Slave Community Thesis

Slave Community Thesis-90
Yet, proverbially, he refuses to “throw out the baby with the dirty bath water.” The dirty bath water is the hereditarian argument; the baby is the Sambo personality.Elkins asserts that a genetic explanation for the Sambo personality is outmoded and unnecessary, that we simply need to look to environmental factors for causation.

More insidiously, Phillips argued that slavery had a “civilizing” and Christianizing effect on blacks, whom he saw as an inferior race.

In a passage unfavorably comparing the humanity-or the human urge to resist oppression-of the black slaves on the American plantation to that of the white slaves in ancient Rome, Phillips stated that “negroes…

Writing in the backdrop of the burgeoning Civil Rights Movement-the 1954 decision and the 1955 Montgomery Bus Boycott-Stampp rejected Phillips’s antiquated Southern beliefs about racial inferiority of blacks, stating that “innately, Negroes are, after all, only white men with black skins, nothing more, nothing less.”10 Specifically, Stampp was rejecting Phillips’s notion of racial or genetic determinism-the idea that one’s race or gene pool determined one’s behavior, as well Phillips’s corollary that the black temperament could be characterized as submissive, light-hearted, ingratiating and inviting of paternalism.

In documenting the widespread resistance to slavery, Stampp deflated the myth of a docile, infantile, contented, happy-go-lucky slave.

The folkloric Sambo was not yet laid to rest, however.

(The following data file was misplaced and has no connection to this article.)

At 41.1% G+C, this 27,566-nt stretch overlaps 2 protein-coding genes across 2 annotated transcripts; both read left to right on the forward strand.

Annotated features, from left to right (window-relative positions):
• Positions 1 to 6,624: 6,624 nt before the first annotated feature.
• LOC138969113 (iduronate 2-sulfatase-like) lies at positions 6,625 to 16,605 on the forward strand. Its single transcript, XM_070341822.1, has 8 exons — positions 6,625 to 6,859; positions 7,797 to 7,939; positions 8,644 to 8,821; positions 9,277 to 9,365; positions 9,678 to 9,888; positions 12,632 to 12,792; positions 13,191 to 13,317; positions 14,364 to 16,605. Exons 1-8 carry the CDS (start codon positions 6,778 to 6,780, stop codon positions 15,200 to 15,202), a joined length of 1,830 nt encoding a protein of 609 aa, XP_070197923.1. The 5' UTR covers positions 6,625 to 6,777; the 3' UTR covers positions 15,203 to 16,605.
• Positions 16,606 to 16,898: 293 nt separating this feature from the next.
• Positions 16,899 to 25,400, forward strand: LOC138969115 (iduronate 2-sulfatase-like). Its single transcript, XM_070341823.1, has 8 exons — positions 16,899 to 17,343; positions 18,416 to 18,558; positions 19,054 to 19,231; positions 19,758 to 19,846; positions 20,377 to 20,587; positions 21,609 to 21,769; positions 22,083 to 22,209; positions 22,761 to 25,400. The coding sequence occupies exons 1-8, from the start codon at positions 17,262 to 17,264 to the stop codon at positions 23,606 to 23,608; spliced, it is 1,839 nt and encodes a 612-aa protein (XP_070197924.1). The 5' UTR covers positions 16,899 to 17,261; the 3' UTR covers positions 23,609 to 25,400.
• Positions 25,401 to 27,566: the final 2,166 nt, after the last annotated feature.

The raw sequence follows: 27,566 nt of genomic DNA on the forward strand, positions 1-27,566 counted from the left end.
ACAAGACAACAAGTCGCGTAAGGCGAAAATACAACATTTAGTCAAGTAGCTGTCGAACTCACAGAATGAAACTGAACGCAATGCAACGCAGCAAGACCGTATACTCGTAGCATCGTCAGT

It was to receive its most vigorous and robust incarnation in Stanley Elkins’s 1959 work, Elkins gave Sambo definitive nomenclature.Coming in on the heels of Stampp, the Elkins thesis heralded yet another revolution in the historiography of slavery.To contextualize Elkins, we should understand that he accepted Stampp’s, rather than Phillips’s, portrayal of the slave system.Phillips and the “sophisticated modern apologist” historian Stanley Elkins.5 2.Historical Paradigms of Slavery Historians generally agree that the historiography of slavery has been dominated, defined and developed by three landmark studies-each in turn supplanting its predecessor as the prevailing model.6 These landmark studies in chronological order are: Ulrich B. Histories of slavery written in the ante-bellum period by both Northern abolitionists and Southern pro-slavery advocates were characterized less by objective research than by polemics-understandably so, since the issue was so politically explosive that it led to the Civil War.…And William Siren is going to commit suicide when he finds out that Nat Turner made love to his great great grandmother And he has taken our most violent and militant leaders and stuck lollipops up their ass to pacify their black power farts And he is beginning to assume that all of us were born under the sign Taurus the Bull Because all we do is Bullshit…In these penultimate lines of his disturbingly political and hauntingly surrealistic poem, “This is Madness” (1970),1 Umar Bin Hassan-of the legendary black nationalist spoken word/recording artists ensemble, The Last Poets-deftly manages to strike three well-placed blows in swift succession.In spite of Phillips’s exacting empirical research methods, his work, while not polemical, was laden with Southern white supremacist values.His biased selection and interpretation of data underscored the Southern notion that slavery was a rather mild and benign institution-nothing like the harsh and cruel system portrayed by the anti-slavery exponents.for the most part were by racial quality submissive rather than defiant, lighthearted instead of gloomy, ingratiating instead of sullen, and [their] very defects invited paternalism rather than repression.”8 This characterization of the plantation slave was nothing more nor less than a rephrasing of the classic descriptions of Sambo in American Southern folklore: docile, contented, happy-go-lucky and childlike. Stampp’s perspective challenged and eventually over-turned the Phillips paradigm of slavery.Stampp used the same methodology as Phillips-the fastidious amassing of plantation life data-but he drew upon more varied sources of information, sources that demonstrated slavery’s harsh, inhumane and oppressive conditions.9 Like Phillips, Stampp was also an ideological product of his times and social environment.

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